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The King of Mars draws strength in numbers

We want fans to know that The King of Mars is about music, not about an ego.”

John Bruner has been playing music and writing songs since he was about twelve years old, he says. 

Having worked on numerous projects since middle school he was looking to start a new band upon arriving at Colombia College in Chicago.

“The biggest obstacle I had was finding full time, committed members who were serious about making a career out of this” he says.

After a few lineups, Bruner found guitarist Matt Gordon through a school guitar ensemble. Once Gordon heard a few of his songs, Gordon introduced Bruner to bassist JJ Frale. After the addition of Frale, The King of Mars was formed in 2015 and the band boasts seven of eight members depending on the show.

“After we added JJ, we started adding members until we could barely fit on a stage anymore” he says.

“Most of our songs were based off typical rock from the 90’s and early 2000’s” Bruner says. “I got bored of this sound because I felt like it had been done a million times before. So I started looking for keyboard players to add an extra layer.

The band then found Randy Deadman, adding different synth sounds to help create their signature sound. In addition the band welcomed  Jason Deran to arrange the horn lines.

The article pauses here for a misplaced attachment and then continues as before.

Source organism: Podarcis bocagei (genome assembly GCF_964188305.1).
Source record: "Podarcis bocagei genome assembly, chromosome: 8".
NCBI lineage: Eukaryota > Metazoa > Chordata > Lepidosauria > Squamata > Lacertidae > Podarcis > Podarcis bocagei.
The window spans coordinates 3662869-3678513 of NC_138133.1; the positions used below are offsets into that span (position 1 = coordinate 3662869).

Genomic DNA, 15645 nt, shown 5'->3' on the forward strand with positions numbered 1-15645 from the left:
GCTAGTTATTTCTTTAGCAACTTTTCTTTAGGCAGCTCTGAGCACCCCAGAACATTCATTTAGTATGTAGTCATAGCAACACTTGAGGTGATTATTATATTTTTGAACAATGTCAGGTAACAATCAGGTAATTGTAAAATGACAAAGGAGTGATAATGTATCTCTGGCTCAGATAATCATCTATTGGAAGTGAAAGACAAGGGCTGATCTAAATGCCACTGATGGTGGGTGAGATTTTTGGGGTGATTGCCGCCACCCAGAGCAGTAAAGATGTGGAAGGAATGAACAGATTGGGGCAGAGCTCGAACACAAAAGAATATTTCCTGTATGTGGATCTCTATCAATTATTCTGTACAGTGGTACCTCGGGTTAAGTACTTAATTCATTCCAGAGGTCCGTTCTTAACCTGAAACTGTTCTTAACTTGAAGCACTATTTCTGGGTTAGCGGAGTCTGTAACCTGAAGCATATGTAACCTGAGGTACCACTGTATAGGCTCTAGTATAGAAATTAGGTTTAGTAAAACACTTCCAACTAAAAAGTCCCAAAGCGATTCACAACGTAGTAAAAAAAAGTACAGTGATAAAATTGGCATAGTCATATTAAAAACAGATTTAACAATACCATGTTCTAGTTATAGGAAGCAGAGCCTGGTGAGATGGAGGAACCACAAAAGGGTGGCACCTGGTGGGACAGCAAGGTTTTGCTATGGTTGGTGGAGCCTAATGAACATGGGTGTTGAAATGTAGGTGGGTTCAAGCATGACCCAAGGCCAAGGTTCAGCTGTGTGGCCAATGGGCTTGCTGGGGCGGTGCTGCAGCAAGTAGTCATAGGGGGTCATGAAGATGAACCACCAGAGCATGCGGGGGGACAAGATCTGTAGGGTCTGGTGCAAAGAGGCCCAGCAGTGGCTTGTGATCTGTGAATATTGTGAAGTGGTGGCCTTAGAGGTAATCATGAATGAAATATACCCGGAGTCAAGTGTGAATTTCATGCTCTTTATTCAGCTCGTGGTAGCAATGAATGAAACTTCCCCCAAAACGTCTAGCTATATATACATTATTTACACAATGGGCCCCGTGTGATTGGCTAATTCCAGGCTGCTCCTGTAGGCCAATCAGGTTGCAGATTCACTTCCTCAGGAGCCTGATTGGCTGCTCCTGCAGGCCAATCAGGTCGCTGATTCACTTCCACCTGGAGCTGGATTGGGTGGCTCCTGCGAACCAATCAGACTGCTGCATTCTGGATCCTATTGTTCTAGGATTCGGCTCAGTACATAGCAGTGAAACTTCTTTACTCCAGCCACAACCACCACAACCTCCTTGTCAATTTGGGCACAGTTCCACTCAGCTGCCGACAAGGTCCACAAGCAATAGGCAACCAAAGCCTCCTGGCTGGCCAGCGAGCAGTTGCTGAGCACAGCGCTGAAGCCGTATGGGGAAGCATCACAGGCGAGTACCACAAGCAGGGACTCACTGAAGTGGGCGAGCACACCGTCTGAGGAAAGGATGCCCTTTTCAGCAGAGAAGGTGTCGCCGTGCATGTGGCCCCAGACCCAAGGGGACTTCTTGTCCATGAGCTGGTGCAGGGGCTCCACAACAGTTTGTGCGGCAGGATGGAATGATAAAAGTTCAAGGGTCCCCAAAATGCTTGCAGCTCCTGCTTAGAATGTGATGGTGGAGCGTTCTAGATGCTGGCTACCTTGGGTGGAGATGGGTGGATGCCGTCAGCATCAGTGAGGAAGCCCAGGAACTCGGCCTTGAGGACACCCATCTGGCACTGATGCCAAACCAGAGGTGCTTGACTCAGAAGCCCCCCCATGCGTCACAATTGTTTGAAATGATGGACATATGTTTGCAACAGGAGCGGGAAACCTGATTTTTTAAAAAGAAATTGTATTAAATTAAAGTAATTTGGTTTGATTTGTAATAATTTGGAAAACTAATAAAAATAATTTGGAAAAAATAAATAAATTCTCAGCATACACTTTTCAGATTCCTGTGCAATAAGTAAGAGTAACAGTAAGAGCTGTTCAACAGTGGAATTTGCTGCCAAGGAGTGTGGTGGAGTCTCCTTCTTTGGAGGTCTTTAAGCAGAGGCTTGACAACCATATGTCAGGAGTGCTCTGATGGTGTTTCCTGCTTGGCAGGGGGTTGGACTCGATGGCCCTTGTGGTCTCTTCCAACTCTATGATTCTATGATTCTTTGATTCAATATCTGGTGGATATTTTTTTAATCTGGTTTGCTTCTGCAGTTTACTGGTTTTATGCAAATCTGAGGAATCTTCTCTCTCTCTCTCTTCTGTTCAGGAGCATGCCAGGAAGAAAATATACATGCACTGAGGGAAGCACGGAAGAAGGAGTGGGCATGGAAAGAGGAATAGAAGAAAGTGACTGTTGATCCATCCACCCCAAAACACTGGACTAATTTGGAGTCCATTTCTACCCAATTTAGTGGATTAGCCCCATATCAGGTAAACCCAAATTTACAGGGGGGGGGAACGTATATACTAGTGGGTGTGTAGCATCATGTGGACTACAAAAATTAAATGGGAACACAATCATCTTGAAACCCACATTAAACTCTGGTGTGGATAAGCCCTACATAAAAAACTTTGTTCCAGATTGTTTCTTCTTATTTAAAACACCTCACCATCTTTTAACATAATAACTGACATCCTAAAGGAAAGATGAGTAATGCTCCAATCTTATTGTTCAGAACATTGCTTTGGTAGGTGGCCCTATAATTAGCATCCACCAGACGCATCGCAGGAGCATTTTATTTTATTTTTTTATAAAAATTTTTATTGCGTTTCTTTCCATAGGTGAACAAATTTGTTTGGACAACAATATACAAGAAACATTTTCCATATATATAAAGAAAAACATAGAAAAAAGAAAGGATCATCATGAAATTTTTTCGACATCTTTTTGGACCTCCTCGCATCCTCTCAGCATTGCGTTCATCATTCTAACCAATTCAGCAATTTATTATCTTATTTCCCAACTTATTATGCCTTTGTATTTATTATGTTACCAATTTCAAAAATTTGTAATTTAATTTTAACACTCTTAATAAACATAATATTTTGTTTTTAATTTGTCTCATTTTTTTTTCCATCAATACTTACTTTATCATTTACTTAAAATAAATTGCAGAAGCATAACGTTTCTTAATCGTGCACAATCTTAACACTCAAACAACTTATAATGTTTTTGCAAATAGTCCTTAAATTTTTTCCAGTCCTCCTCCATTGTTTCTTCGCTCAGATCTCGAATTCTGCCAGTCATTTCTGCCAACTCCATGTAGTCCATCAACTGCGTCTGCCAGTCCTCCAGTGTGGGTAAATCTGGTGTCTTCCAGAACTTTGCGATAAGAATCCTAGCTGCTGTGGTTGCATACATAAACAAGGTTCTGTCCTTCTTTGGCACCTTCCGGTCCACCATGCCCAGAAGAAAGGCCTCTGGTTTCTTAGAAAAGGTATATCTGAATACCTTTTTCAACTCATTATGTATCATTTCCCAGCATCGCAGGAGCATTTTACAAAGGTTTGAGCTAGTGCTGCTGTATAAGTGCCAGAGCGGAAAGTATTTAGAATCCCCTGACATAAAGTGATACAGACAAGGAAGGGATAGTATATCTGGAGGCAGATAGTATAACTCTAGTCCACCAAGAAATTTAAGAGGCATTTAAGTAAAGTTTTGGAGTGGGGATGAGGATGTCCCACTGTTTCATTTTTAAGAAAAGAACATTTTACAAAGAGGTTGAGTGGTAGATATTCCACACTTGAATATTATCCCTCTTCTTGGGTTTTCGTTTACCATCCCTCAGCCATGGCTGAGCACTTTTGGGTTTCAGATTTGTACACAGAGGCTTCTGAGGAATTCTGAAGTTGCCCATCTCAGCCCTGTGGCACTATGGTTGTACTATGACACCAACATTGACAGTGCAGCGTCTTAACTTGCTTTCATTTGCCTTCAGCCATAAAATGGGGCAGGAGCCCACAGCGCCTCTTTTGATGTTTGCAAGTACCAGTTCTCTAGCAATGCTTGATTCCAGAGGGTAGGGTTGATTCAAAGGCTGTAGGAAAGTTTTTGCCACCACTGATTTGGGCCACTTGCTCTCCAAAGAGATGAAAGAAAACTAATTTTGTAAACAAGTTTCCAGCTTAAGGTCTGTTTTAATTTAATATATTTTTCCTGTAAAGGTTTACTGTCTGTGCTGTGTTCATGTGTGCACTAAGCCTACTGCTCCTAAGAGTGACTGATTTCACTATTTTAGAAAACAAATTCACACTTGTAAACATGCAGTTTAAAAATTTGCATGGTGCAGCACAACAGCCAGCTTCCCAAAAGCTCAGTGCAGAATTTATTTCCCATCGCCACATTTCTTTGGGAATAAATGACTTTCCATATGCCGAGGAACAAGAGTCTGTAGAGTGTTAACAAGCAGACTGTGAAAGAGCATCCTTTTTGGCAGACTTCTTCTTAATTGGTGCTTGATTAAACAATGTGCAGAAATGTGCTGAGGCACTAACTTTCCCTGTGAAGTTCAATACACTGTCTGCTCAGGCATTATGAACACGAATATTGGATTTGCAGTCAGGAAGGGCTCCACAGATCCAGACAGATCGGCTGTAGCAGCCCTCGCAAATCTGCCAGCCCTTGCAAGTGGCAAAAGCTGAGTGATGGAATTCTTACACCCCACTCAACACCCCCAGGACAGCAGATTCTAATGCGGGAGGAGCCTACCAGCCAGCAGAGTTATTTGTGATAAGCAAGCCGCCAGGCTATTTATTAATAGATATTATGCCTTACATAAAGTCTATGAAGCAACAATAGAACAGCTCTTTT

“In my opinion, our horn lines are one of the most defining characteristics of the ban” Bruner says.

Bruner is an avid reader and says that he takes different ideas from characters. He also is a big fan of Charles Bukowski, using his poems as a source of inspiration. 

“I draw lyrical inspiration from life, relationships, family, friends, world events, depression, addiction, anxiety, all kinds of good stuff.”

When drawing on lyrical inspiration he enjoys bands similar to Father John Misty and Modest Mouse.

“They’re (sic) words are heart wrenchingly hilarious as well as painfully genuine and I can only hope to compare to them someday” he says. 

Musically, Bruner is inspired by Stevie Wonder and Marvin Gaye, “for their vocal chops and the grooves they create.”

From their 2018 release, Bleach and Aspirin, “Hold Dear” resonates with Bruner the most.

“That song is extremely personal to me,” he says. “I wrote it about my own struggles with substance abuse and the impact it had on my loved ones. I don’t enjoy talking too much about personal matters in a public arena like that, so writing that song was very difficult for me.”

He was nervous to open himself up to the world and people’s reactions to that song.

“That was one of the first times I felt anxious about putting a body of work out into the world,” he says. “I wasn’t sure how fans and friends would react to that one, but I’ve received nothing but overwhelming support and positive feedback so far.”

After releasing Bleach and Asprin in the fall of 2018, The King of Mars has played in Illinois and Michigan. Over the summer they plan to play a few festivals in Chicago and more shows in Michigan.

They also plan to record more songs which Bruner says will “be a bit heavier and grungier than in the past.”

“I want fans to understand that we take an immense amount of pride in our craft and musicianship,” he says. “That being said, we don’t take ourselves too seriously. I’ve never seen so much talent in one band, but I’ve also never seen so much humility. We want fans to know that The King of Mars is about music, not about an ego.”

You can stream The King of Mars on Spotify and Apple Music.

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